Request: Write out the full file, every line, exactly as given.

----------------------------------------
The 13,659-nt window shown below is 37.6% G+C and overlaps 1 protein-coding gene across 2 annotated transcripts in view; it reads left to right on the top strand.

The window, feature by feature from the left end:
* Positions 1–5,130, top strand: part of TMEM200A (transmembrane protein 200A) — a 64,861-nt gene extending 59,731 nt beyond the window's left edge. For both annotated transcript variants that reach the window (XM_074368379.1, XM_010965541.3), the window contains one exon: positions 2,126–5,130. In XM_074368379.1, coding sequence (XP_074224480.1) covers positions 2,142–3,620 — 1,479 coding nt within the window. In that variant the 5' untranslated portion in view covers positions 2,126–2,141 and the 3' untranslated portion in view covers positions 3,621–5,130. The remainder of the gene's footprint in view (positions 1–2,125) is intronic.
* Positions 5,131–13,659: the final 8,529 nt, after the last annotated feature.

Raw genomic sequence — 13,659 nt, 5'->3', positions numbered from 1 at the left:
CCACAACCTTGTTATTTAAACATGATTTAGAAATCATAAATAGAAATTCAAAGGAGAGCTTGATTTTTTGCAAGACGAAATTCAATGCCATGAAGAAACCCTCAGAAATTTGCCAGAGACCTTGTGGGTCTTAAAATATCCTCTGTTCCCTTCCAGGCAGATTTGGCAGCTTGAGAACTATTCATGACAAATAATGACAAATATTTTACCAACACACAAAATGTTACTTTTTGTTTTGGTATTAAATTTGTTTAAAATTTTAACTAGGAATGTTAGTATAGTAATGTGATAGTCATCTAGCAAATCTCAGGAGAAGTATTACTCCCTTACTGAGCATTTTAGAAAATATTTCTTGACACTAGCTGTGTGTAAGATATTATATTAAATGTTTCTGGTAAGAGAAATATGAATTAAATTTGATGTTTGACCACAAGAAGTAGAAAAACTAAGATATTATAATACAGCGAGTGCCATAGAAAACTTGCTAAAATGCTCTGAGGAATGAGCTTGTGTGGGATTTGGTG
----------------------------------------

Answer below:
The 13,659-nt window shown below is 37.6% G+C and overlaps 1 protein-coding gene across 2 annotated transcripts in view; it reads left to right on the top strand.

The window, feature by feature from the left end:
* Positions 1–5,130, top strand: part of TMEM200A (transmembrane protein 200A) — a 64,861-nt gene extending 59,731 nt beyond the window's left edge. For both annotated transcript variants that reach the window (XM_074368379.1, XM_010965541.3), the window contains one exon: positions 2,126–5,130. In XM_074368379.1, coding sequence (XP_074224480.1) covers positions 2,142–3,620 — 1,479 coding nt within the window. In that variant the 5' untranslated portion in view covers positions 2,126–2,141 and the 3' untranslated portion in view covers positions 3,621–5,130. The remainder of the gene's footprint in view (positions 1–2,125) is intronic.
* Positions 5,131–13,659: the final 8,529 nt, after the last annotated feature.

Raw genomic sequence — 13,659 nt, 5'->3', positions numbered from 1 at the left:
CCACAACCTTGTTATTTAAACATGATTTAGAAATCATAAATAGAAATTCAAAGGAGAGCTTGATTTTTTGCAAGACGAAATTCAATGCCATGAAGAAACCCTCAGAAATTTGCCAGAGACCTTGTGGGTCTTAAAATATCCTCTGTTCCCTTCCAGGCAGATTTGGCAGCTTGAGAACTATTCATGACAAATAATGACAAATATTTTACCAACACACAAAATGTTACTTTTTGTTTTGGTATTAAATTTGTTTAAAATTTTAACTAGGAATGTTAGTATAGTAATGTGATAGTCATCTAGCAAATCTCAGGAGAAGTATTACTCCCTTACTGAGCATTTTAGAAAATATTTCTTGACACTAGCTGTGTGTAAGATATTATATTAAATGTTTCTGGTAAGAGAAATATGAATTAAATTTGATGTTTGACCACAAGAAGTAGAAAAACTAAGATATTATAATACAGCGAGTGCCATAGAAAACTTGCTAAAATGCTCTGAGGAATGAGCTTGTGTGGGATTTGGTG